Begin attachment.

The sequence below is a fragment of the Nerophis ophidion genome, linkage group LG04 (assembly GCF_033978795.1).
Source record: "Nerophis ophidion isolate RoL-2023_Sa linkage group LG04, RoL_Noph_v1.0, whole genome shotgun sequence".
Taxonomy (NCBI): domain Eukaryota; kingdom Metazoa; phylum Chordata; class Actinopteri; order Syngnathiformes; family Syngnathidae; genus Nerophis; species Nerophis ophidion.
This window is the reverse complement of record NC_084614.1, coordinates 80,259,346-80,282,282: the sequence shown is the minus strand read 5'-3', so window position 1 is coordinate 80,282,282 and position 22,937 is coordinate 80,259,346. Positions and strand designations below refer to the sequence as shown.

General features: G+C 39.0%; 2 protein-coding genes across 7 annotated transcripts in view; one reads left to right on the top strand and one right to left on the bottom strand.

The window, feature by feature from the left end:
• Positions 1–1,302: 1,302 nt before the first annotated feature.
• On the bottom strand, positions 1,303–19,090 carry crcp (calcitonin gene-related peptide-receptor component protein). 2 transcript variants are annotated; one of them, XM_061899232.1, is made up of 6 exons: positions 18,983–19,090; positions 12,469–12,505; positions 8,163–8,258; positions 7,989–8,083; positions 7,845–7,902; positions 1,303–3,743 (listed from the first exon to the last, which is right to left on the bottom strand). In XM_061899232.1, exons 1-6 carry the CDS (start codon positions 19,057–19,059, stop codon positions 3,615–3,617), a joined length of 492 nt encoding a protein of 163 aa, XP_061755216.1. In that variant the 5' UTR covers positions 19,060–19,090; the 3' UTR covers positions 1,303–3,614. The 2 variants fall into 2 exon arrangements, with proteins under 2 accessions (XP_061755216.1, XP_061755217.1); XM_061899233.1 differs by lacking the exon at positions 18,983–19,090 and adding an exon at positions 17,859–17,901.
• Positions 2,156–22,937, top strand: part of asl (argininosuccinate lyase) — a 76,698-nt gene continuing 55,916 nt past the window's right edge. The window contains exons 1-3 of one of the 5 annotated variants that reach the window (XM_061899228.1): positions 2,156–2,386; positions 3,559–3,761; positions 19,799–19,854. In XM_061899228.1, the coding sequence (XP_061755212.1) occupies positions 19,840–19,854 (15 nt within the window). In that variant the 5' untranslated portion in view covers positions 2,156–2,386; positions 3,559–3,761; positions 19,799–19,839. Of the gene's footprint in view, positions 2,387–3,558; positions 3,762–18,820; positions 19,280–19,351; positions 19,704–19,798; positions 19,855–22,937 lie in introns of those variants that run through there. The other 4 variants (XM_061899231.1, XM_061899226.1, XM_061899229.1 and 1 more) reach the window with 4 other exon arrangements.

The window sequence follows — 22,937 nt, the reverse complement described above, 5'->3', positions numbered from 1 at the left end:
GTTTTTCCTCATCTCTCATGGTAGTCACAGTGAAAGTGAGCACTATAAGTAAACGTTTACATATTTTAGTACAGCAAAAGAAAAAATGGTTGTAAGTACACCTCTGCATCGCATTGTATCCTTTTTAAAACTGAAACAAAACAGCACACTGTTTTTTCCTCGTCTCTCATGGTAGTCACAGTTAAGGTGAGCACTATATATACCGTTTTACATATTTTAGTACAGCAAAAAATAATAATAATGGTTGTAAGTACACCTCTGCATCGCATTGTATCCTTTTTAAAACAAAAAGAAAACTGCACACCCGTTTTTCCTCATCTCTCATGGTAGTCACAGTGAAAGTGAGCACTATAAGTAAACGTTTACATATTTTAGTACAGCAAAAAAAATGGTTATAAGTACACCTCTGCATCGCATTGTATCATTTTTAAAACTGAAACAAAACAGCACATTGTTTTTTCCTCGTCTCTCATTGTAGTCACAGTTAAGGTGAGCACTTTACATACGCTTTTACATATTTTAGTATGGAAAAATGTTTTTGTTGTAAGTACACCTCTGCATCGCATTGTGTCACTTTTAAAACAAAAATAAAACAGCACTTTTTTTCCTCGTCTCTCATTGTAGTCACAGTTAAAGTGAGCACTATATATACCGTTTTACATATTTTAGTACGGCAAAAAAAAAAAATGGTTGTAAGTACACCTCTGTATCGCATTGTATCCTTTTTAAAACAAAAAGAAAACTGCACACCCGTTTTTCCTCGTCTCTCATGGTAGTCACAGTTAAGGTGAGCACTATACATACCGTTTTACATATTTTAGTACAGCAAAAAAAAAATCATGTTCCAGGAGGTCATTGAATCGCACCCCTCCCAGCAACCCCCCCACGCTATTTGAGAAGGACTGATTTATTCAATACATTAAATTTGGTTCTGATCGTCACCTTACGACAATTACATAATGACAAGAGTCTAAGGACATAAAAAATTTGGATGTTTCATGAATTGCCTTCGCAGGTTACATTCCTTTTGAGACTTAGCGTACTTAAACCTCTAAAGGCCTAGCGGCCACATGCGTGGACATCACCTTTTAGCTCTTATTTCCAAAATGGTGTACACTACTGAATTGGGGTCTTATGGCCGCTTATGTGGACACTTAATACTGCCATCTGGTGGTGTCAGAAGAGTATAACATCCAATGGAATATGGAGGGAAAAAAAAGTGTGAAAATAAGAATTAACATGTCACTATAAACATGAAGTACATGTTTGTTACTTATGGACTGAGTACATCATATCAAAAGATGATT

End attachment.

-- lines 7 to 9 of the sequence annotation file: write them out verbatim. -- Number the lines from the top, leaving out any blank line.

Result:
• Positions 1–1,302: 1,302 nt before the first annotated feature.
• On the bottom strand, positions 1,303–19,090 carry crcp (calcitonin gene-related peptide-receptor component protein). 2 transcript variants are annotated; one of them, XM_061899232.1, is made up of 6 exons: positions 18,983–19,090; positions 12,469–12,505; positions 8,163–8,258; positions 7,989–8,083; positions 7,845–7,902; positions 1,303–3,743 (listed from the first exon to the last, which is right to left on the bottom strand). In XM_061899232.1, exons 1-6 carry the CDS (start codon positions 19,057–19,059, stop codon positions 3,615–3,617), a joined length of 492 nt encoding a protein of 163 aa, XP_061755216.1. In that variant the 5' UTR covers positions 19,060–19,090; the 3' UTR covers positions 1,303–3,614. The 2 variants fall into 2 exon arrangements, with proteins under 2 accessions (XP_061755216.1, XP_061755217.1); XM_061899233.1 differs by lacking the exon at positions 18,983–19,090 and adding an exon at positions 17,859–17,901.
• Positions 2,156–22,937, top strand: part of asl (argininosuccinate lyase) — a 76,698-nt gene continuing 55,916 nt past the window's right edge. The window contains exons 1-3 of one of the 5 annotated variants that reach the window (XM_061899228.1): positions 2,156–2,386; positions 3,559–3,761; positions 19,799–19,854. In XM_061899228.1, the coding sequence (XP_061755212.1) occupies positions 19,840–19,854 (15 nt within the window). In that variant the 5' untranslated portion in view covers positions 2,156–2,386; positions 3,559–3,761; positions 19,799–19,839. Of the gene's footprint in view, positions 2,387–3,558; positions 3,762–18,820; positions 19,280–19,351; positions 19,704–19,798; positions 19,855–22,937 lie in introns of those variants that run through there. The other 4 variants (XM_061899231.1, XM_061899226.1, XM_061899229.1 and 1 more) reach the window with 4 other exon arrangements.